This is my fear.

For me, 2013 is the time to face my social timidity and make this the year of my voice. I’m not a natural speaker or writer. I’m more comfortable being quiet and keeping my thoughts to myself, the words deep in private journals far from eyeballs. But just because it’s comfortable, is it right?

Sometimes the right thing for your life is the terrifying thing. Be open to your purpose. Where do you feel guided?

For me, I felt a calling to write and speak this year, despite how these things unnerve me. This is why I started this blog. Sitting in silence on the couch is safe. This blog seems dangerous. Speaking my mind seems dangerous. What if I speak and people hate what I say? What if I write this blog and I waste people’s time? What if, after I speak and write, people stop loving me?

Are you comfortable with how you deal with fear in your life? If not, here are some ideas so you can change your relationship with this feeling.

Replace fear with faith in 4 steps

Say to yourself, “I’m feeling scared.”

Simple acknowledgement of the feeling breaks its lock on your mind. Saying these words shifts the control from fear back to you. You can start making decisions again. Gather your thoughts and get your mind back. You’ll start seeing fear for what it is—a feeling—despite how it wants to disguise itself as fact.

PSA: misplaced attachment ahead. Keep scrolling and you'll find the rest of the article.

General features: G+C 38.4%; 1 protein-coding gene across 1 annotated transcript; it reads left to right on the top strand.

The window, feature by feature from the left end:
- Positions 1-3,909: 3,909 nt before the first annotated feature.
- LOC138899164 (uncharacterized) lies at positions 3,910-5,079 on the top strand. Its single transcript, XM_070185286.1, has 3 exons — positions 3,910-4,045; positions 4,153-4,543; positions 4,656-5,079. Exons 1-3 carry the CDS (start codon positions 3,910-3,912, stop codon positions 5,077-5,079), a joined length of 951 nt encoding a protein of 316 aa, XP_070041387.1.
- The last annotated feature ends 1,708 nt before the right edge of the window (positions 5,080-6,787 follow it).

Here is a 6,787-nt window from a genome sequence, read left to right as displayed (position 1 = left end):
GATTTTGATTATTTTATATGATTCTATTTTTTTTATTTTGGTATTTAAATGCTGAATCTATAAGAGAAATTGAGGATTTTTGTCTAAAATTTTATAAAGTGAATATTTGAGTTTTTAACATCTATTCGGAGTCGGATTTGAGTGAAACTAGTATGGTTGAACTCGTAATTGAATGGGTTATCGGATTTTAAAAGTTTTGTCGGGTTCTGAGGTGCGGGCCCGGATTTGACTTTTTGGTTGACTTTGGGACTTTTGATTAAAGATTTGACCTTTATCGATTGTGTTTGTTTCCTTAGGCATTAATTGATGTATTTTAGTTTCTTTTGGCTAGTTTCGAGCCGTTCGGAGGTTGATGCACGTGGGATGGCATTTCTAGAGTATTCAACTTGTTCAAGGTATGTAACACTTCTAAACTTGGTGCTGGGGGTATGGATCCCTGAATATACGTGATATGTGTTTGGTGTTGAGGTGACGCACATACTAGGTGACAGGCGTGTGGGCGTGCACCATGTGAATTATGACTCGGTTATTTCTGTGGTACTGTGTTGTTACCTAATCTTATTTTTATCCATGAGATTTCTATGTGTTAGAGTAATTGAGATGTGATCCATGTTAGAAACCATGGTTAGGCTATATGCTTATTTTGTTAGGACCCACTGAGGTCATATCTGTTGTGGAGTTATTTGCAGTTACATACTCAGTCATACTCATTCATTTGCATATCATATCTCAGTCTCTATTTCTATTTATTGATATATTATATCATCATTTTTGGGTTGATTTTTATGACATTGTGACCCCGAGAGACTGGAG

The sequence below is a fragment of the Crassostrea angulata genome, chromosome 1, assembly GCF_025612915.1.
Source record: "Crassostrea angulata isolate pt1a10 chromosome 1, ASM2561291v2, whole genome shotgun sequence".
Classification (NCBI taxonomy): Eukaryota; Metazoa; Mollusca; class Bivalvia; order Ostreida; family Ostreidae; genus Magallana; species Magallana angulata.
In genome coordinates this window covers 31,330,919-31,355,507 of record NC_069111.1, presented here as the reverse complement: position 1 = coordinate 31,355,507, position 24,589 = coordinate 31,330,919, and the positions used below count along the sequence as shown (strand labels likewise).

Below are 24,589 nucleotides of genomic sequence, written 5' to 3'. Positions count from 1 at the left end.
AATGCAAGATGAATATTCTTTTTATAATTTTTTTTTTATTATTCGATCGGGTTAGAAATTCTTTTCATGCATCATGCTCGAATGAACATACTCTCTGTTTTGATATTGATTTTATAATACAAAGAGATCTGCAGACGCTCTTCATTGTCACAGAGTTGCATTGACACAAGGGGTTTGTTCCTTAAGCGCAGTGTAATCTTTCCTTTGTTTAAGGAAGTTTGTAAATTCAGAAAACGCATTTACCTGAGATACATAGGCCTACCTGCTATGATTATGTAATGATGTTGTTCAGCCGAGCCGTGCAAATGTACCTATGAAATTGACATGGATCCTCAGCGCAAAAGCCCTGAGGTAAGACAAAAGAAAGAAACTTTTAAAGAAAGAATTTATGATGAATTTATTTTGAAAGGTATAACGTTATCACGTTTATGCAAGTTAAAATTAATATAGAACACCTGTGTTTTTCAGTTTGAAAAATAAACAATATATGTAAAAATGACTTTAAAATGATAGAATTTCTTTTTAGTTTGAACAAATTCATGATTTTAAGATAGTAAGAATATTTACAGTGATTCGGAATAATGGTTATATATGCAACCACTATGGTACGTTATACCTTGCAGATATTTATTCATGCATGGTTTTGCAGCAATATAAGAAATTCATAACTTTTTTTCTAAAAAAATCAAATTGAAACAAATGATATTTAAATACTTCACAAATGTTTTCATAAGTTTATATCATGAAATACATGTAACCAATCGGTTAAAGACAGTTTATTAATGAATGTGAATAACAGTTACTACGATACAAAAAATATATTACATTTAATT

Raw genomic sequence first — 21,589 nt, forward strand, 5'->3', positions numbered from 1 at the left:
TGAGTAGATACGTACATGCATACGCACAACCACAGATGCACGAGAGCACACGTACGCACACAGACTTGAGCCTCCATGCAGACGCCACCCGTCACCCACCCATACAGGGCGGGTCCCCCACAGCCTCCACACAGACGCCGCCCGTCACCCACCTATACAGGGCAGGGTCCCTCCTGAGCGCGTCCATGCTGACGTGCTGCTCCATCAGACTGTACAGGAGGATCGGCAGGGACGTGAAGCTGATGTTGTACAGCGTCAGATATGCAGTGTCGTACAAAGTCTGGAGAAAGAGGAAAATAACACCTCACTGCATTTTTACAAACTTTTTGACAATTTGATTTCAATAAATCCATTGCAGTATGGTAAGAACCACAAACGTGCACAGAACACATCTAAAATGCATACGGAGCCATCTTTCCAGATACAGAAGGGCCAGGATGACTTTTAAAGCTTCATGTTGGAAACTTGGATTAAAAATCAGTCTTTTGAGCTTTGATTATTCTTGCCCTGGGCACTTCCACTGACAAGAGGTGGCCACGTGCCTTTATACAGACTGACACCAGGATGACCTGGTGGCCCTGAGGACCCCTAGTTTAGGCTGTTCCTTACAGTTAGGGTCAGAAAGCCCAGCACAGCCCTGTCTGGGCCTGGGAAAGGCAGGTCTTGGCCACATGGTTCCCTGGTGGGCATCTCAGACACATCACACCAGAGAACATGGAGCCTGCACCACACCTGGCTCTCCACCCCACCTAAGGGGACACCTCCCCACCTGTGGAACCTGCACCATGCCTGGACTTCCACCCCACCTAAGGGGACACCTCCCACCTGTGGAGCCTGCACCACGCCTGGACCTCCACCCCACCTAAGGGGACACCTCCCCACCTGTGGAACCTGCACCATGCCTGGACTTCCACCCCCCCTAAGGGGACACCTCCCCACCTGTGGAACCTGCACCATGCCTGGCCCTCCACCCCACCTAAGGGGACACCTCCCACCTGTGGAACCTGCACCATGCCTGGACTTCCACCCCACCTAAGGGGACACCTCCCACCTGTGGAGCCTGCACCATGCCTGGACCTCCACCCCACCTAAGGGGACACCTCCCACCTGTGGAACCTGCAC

My friend Shoshannah told me about this quote from Frank Herbert that she uses before she starts a martial arts sparring match.

“I must not fear. Fear is the mind-killer. Fear is the little-death that brings total obliteration. I will face my fear. I will permit it to pass over me and through me. And when it has gone past I will turn the inner eye to see its path. Where the fear has gone there will be nothing. Only I will remain.” (from Dune, Good Reads)


A deep breath brings calm back. Breathe in, hold for a moment, breathe out. More oxygen allows you to think. Fear can make our hearts race and our breathing fast and shallow. Slower breathing brings back an easy rhythm to follow. You’ll return to being centered in your body.